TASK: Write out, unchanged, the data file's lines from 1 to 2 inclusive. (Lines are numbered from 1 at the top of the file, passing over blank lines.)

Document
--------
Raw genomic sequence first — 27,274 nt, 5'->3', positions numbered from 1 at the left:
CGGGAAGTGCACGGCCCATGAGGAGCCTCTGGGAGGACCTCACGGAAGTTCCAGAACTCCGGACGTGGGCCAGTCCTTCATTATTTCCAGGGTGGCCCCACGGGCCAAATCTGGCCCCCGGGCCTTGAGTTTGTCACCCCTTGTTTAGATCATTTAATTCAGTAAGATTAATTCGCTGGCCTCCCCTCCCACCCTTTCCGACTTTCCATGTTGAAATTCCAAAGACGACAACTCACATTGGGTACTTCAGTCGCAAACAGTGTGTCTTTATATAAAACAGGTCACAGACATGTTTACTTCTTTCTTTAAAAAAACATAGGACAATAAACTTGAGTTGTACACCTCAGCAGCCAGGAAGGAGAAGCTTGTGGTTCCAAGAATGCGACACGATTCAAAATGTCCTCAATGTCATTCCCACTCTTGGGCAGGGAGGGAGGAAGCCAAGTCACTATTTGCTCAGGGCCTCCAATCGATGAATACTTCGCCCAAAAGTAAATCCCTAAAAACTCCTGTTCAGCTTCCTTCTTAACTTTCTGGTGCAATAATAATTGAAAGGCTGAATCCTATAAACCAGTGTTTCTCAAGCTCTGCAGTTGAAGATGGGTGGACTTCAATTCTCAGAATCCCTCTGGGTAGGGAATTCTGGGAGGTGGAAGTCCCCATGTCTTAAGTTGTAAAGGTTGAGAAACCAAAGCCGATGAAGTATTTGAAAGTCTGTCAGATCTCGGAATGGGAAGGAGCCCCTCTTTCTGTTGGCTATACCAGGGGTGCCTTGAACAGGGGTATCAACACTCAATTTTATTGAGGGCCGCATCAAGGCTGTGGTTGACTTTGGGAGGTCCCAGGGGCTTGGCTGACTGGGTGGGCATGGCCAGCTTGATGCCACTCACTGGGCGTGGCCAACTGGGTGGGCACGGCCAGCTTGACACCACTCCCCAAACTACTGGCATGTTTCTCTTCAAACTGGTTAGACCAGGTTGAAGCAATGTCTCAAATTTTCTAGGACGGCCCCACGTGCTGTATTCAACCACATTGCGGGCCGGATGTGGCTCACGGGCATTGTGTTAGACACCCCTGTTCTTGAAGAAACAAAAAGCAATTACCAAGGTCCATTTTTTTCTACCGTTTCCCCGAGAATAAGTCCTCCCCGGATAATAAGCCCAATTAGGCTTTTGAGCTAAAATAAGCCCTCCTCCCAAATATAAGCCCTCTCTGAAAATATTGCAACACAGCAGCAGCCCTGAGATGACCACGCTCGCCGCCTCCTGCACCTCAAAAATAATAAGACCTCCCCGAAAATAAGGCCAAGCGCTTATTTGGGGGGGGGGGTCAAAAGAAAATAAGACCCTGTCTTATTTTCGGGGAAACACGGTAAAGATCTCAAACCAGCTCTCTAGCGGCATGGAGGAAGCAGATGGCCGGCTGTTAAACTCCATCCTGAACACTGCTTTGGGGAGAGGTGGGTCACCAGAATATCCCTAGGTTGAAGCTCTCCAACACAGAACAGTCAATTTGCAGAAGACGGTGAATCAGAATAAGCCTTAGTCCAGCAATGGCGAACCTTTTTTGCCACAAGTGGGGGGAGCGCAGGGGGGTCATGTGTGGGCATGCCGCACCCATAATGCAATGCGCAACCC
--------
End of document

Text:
Raw genomic sequence first — 27,274 nt, 5'->3', positions numbered from 1 at the left:
CGGGAAGTGCACGGCCCATGAGGAGCCTCTGGGAGGACCTCACGGAAGTTCCAGAACTCCGGACGTGGGCCAGTCCTTCATTATTTCCAGGGTGGCCCCACGGGCCAAATCTGGCCCCCGGGCCTTGAGTTTGTCACCCCTTGTTTAGATCATTTAATTCAGTAAGATTAATTCGCTGGCCTCCCCTCCCACCCTTTCCGACTTTCCATGTTGAAATTCCAAAGACGACAACTCACATTGGGTACTTCAGTCGCAAACAGTGTGTCTTTATATAAAACAGGTCACAGACATGTTTACTTCTTTCTTTAAAAAAACATAGGACAATAAACTTGAGTTGTACACCTCAGCAGCCAGGAAGGAGAAGCTTGTGGTTCCAAGAATGCGACACGATTCAAAATGTCCTCAATGTCATTCCCACTCTTGGGCAGGGAGGGAGGAAGCCAAGTCACTATTTGCTCAGGGCCTCCAATCGATGAATACTTCGCCCAAAAGTAAATCCCTAAAAACTCCTGTTCAGCTTCCTTCTTAACTTTCTGGTGCAATAATAATTGAAAGGCTGAATCCTATAAACCAGTGTTTCTCAAGCTCTGCAGTTGAAGATGGGTGGACTTCAATTCTCAGAATCCCTCTGGGTAGGGAATTCTGGGAGGTGGAAGTCCCCATGTCTTAAGTTGTAAAGGTTGAGAAACCAAAGCCGATGAAGTATTTGAAAGTCTGTCAGATCTCGGAATGGGAAGGAGCCCCTCTTTCTGTTGGCTATACCAGGGGTGCCTTGAACAGGGGTATCAACACTCAATTTTATTGAGGGCCGCATCAAGGCTGTGGTTGACTTTGGGAGGTCCCAGGGGCTTGGCTGACTGGGTGGGCATGGCCAGCTTGATGCCACTCACTGGGCGTGGCCAACTGGGTGGGCACGGCCAGCTTGACACCACTCCCCAAACTACTGGCATGTTTCTCTTCAAACTGGTTAGACCAGGTTGAAGCAATGTCTCAAATTTTCTAGGACGGCCCCACGTGCTGTATTCAACCACATTGCGGGCCGGATGTGGCTCACGGGCATTGTGTTAGACACCCCTGTTCTTGAAGAAACAAAAAGCAATTACCAAGGTCCATTTTTTTCTACCGTTTCCCCGAGAATAAGTCCTCCCCGGATAATAAGCCCAATTAGGCTTTTGAGCTAAAATAAGCCCTCCTCCCAAATATAAGCCCTCTCTGAAAATATTGCAACACAGCAGCAGCCCTGAGATGACCACGCTCGCCGCCTCCTGCACCTCAAAAATAATAAGACCTCCCCGAAAATAAGGCCAAGCGCTTATTTGGGGGGGGGGGTCAAAAGAAAATAAGACCCTGTCTTATTTTCGGGGAAACACGGTAAAGATCTCAAACCAGCTCTCTAGCGGCATGGAGGAAGCAGATGGCCGGCTGTTAAACTCCATCCTGAACACTGCTTTGGGGAGAGGTGGGTCACCAGAATATCCCTAGGTTGAAGCTCTCCAACACAGAACAGTCAATTTGCAGAAGACGGTGAATCAGAATAAGCCTTAGTCCAGCAATGGCGAACCTTTTTTGCCACAAGTGGGGGGAGCGCAGGGGGGTCATGTGTGGGCATGCCGCACCCATAATGCAATGCGCAACCC